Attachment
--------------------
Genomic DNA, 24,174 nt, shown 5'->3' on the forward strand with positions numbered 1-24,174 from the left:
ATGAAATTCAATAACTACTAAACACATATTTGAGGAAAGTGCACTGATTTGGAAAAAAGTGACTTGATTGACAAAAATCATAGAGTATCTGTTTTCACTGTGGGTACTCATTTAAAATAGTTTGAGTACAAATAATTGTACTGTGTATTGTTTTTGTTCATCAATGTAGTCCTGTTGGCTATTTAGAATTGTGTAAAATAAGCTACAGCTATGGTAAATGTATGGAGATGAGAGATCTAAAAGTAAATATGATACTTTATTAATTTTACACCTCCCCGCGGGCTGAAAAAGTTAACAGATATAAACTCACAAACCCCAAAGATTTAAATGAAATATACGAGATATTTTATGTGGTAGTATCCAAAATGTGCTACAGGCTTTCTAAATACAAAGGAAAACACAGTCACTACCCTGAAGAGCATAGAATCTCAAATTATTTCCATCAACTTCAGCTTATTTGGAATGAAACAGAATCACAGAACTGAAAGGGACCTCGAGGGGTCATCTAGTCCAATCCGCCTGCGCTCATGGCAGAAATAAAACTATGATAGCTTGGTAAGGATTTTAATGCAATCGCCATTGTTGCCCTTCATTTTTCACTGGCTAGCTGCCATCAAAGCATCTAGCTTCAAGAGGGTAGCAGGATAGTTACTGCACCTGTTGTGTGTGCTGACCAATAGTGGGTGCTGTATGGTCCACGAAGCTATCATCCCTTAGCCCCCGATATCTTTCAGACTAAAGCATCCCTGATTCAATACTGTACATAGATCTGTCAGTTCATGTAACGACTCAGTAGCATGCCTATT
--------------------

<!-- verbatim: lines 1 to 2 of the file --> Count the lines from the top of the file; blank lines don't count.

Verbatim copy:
Genomic DNA, 24,174 nt, shown 5'->3' on the forward strand with positions numbered 1-24,174 from the left:
ATGAAATTCAATAACTACTAAACACATATTTGAGGAAAGTGCACTGATTTGGAAAAAAGTGACTTGATTGACAAAAATCATAGAGTATCTGTTTTCACTGTGGGTACTCATTTAAAATAGTTTGAGTACAAATAATTGTACTGTGTATTGTTTTTGTTCATCAATGTAGTCCTGTTGGCTATTTAGAATTGTGTAAAATAAGCTACAGCTATGGTAAATGTATGGAGATGAGAGATCTAAAAGTAAATATGATACTTTATTAATTTTACACCTCCCCGCGGGCTGAAAAAGTTAACAGATATAAACTCACAAACCCCAAAGATTTAAATGAAATATACGAGATATTTTATGTGGTAGTATCCAAAATGTGCTACAGGCTTTCTAAATACAAAGGAAAACACAGTCACTACCCTGAAGAGCATAGAATCTCAAATTATTTCCATCAACTTCAGCTTATTTGGAATGAAACAGAATCACAGAACTGAAAGGGACCTCGAGGGGTCATCTAGTCCAATCCGCCTGCGCTCATGGCAGAAATAAAACTATGATAGCTTGGTAAGGATTTTAATGCAATCGCCATTGTTGCCCTTCATTTTTCACTGGCTAGCTGCCATCAAAGCATCTAGCTTCAAGAGGGTAGCAGGATAGTTACTGCACCTGTTGTGTGTGCTGACCAATAGTGGGTGCTGTATGGTCCACGAAGCTATCATCCCTTAGCCCCCGATATCTTTCAGACTAAAGCATCCCTGATTCAATACTGTACATAGATCTGTCAGTTCATGTAACGACTCAGTAGCATGCCTATT